Roger Zelazny’s Amber series spans three decades, ten volumes, several short stories, a RPG, graphic novels and even a recent revival attempt (John Betancourt’s Dawn of Amber series). Packed into those original books and stories is a wealth of characters, settings, items and plots — far too much minutiae for any but the most die-hard fan to remember. And that’s where Krulik’s The Complete Amber Sourcebook comes in. The Sourcebook is not for someone who has not read the entire series, as spoilers are literally everywhere. Krulik assumes an audience already familiar with the core set of books.
The guide’s subtitle states that it is the “indispensable guide” to Zelazny’s universe. A lofty claim, indeed, but a true one. At 494 pages, the Sourcebook is a weighty tome, even in paperback. It opens with a brief preface from a scribe of the One True City (Amber), an amusing touch, and an even briefer introduction that lays out Krulik’s desire to be both scholarly and informal in the pages that follow, a goal at which he largely succeeds.
In lieu of a traditional index, Krulik instead has an extensive alphabetized table of contents, beginning with Amber itself, and ending with Zhind, which are “horned, carnivorous beasts indigenous to the region of Chaos known as the Black Zone.” These two entries exemplify the guide’s strengths and weaknesses. The opening entry for Amber is 19 double-columned pages, a thorough discussion of Amber’s many aspects: religious, geographical, political, economic, etc. It’s a vital entry for a book such as this, and Krulik nails it. On the other hand, would anyone remember what the heck a Zhind is? And, aside from adding some flavour to the guide, does anyone really need to know about these critters from Chaos? Not really.
Krulik’s entries for the major persona of the Amber universe — the princes and princesses of Amber, Merlin, Luke, Chaos nobility and others — are as similarly detailed as that for Amber. Each entry is as much a chronology of the character’s involvement with the Zelazny narrative as it is a profile, reading much like an encyclopedia entry. Pertinent passages from the series are quoted to illustrate the character’s personality, emotions or motives. If you’re looking for a brief personality profile, these entries aren’t for you — Krulik is exhaustively thorough in his explanations, running the small risk of overloading readers. A small risk only, because the information is fascinating. Lesser known or minor characters receive their due as well, getting a few paragraphs to flesh them out. Don’t remember Gryll, Despil or Roger the guard? Flip to their entries and get a refresher course.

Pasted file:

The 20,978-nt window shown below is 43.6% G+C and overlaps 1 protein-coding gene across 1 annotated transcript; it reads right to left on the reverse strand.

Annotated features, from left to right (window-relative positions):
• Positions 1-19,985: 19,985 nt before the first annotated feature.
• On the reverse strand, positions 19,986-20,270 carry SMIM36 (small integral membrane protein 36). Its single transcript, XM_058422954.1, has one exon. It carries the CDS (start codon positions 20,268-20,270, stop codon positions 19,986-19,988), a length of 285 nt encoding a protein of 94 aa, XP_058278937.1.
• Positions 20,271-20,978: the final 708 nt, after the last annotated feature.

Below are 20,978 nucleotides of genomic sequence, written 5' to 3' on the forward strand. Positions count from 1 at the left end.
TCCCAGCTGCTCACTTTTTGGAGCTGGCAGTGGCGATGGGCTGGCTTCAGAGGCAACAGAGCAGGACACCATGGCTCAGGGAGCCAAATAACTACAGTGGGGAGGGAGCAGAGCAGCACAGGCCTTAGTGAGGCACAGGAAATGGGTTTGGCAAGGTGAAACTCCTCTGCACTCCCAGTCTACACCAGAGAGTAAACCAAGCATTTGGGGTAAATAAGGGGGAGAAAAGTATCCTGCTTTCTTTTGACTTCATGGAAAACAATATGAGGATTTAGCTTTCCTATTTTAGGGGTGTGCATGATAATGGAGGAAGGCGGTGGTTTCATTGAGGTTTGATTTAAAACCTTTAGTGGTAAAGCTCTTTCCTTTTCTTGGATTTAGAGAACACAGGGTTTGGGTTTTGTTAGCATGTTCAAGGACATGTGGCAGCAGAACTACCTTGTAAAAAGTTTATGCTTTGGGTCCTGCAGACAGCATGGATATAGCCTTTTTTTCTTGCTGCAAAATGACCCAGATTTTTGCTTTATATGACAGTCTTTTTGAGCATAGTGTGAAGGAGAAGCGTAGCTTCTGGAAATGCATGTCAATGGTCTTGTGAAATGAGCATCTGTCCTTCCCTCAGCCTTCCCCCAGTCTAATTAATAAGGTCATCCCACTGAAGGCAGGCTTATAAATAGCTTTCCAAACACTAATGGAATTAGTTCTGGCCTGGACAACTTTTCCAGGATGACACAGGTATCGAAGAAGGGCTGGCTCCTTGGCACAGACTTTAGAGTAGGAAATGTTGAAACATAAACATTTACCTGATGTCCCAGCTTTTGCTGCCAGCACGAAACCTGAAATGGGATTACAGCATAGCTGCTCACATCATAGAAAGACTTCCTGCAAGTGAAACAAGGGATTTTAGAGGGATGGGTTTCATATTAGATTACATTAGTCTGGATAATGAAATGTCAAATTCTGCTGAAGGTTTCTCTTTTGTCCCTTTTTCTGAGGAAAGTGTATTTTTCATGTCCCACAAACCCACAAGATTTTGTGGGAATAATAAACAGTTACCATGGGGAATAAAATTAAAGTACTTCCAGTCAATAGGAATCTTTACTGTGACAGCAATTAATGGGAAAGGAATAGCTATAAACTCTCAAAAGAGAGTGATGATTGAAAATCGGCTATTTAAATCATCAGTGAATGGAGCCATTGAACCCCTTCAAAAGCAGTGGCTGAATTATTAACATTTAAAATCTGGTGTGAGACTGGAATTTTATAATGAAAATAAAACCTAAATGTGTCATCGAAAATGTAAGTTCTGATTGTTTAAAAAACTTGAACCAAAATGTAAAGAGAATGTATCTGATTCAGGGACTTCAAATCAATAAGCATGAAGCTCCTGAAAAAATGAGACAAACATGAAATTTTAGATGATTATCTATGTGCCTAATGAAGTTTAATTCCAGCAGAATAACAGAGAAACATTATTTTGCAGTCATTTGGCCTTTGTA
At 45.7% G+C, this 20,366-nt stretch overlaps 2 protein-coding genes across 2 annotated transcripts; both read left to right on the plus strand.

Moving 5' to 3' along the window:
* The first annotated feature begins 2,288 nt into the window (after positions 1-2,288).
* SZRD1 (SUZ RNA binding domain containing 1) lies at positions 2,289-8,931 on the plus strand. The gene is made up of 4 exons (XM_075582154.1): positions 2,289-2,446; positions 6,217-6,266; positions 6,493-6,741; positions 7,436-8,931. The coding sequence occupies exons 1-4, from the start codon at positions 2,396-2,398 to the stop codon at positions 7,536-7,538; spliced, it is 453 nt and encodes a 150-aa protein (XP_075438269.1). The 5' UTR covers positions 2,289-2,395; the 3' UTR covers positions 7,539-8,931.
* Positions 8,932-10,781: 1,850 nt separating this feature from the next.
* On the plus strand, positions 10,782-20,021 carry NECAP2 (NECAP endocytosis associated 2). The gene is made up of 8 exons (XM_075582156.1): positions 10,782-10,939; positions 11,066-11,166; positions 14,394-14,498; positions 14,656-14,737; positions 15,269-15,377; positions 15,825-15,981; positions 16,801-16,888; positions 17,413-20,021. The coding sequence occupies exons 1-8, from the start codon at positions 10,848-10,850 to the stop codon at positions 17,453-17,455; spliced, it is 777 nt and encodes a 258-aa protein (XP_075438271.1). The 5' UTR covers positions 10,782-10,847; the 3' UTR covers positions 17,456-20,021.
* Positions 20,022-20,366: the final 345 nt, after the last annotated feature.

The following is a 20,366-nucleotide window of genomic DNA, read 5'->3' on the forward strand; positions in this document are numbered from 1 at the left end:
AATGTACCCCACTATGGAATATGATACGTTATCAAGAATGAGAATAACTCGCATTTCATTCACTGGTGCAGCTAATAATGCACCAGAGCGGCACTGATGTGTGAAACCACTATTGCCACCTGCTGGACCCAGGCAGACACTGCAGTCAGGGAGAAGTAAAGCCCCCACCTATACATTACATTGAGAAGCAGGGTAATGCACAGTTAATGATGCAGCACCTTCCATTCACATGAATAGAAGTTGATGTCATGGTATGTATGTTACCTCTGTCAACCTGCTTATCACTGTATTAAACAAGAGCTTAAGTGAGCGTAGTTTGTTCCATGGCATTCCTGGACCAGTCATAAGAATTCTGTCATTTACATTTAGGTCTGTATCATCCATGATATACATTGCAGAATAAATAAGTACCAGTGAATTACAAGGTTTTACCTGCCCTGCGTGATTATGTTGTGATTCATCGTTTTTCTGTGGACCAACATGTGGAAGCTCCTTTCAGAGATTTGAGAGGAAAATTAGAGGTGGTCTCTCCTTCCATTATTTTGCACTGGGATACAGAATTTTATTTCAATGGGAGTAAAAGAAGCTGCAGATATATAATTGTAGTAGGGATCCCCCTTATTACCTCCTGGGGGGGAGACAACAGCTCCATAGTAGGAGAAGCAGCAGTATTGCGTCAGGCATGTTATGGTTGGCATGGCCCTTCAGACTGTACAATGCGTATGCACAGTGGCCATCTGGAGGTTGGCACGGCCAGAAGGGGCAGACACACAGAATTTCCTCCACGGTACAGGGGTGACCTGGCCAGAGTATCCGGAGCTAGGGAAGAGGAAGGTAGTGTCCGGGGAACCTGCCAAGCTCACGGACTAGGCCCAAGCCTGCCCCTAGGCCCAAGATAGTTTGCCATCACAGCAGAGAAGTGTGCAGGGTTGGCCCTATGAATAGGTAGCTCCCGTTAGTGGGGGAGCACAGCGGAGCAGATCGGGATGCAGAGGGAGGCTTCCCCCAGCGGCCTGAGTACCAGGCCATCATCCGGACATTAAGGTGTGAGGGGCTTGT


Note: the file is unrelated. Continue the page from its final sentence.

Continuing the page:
In addition to Amber, Forest Arden, Earth, Chaos, the Golden Circle Shadows and various points in between are all detailed. So too are important items such as Merlin’s Frakir Corwin’s Pattern, Ghostwheel, trumps and spikards. Krulik leaves no stone unturned — or no Shadow uncovered — if you will. His thoroughness is invaluable, though as the Zhind entry suggests, very occasionally he gets a bit far down in the weeds (see his entries for leprechauns, trisps and trisilver as examples).
There are some particularly fascinating entries, such as the precise guide to actually walking one of the Patterns, and the chronological appearance of Pattern Ghosts in the books. Rounding out the volume are a pair of appendices: one of Shadow worlds and the correspondence of Amber time to Earth time, another an odd discourse of Amber chronological dating. At the very end is a brief bibliography, resources Krulik states he used in making the Amber scribe’s notes comprehensible to Shadow Earth dwellers, including, curiously, Lewis Carroll’s Alice in Wonderland.
On the whole, the Sourcebook is an invaluable reference guide for Amber fans. The collected knowledge of an entire series has been distilled into one handy book, easily accessible and read. Occasionally Krulik over explicates, or fails to provide an obvious entry (For example, he mentions Brand’s killer as someone who fires silver-tipped arrows; someone later killed by Luke. But there’s no entry for the killer under “silver,” which, given his thoroughness, seems an odd omission), but these instances are rare. The Sourcebook would translate very well to an electronic or online format, allowing for hyperlinks between entries.
It is a shame that there are no illustrations in the book (there is one small snippet of sheet music for a song’s entry). I kept envisioning Michael Kucharski’s (artist for the RPG guidebooks) wonderful renditions of the characters as I flipped through entries. Similarly, maps would have been nice. At least a map of Amber city, to situate important locations such as Bloody Bill’s and Castle Amber. These two additions would have made this book even better.
(Avon Books, 1996)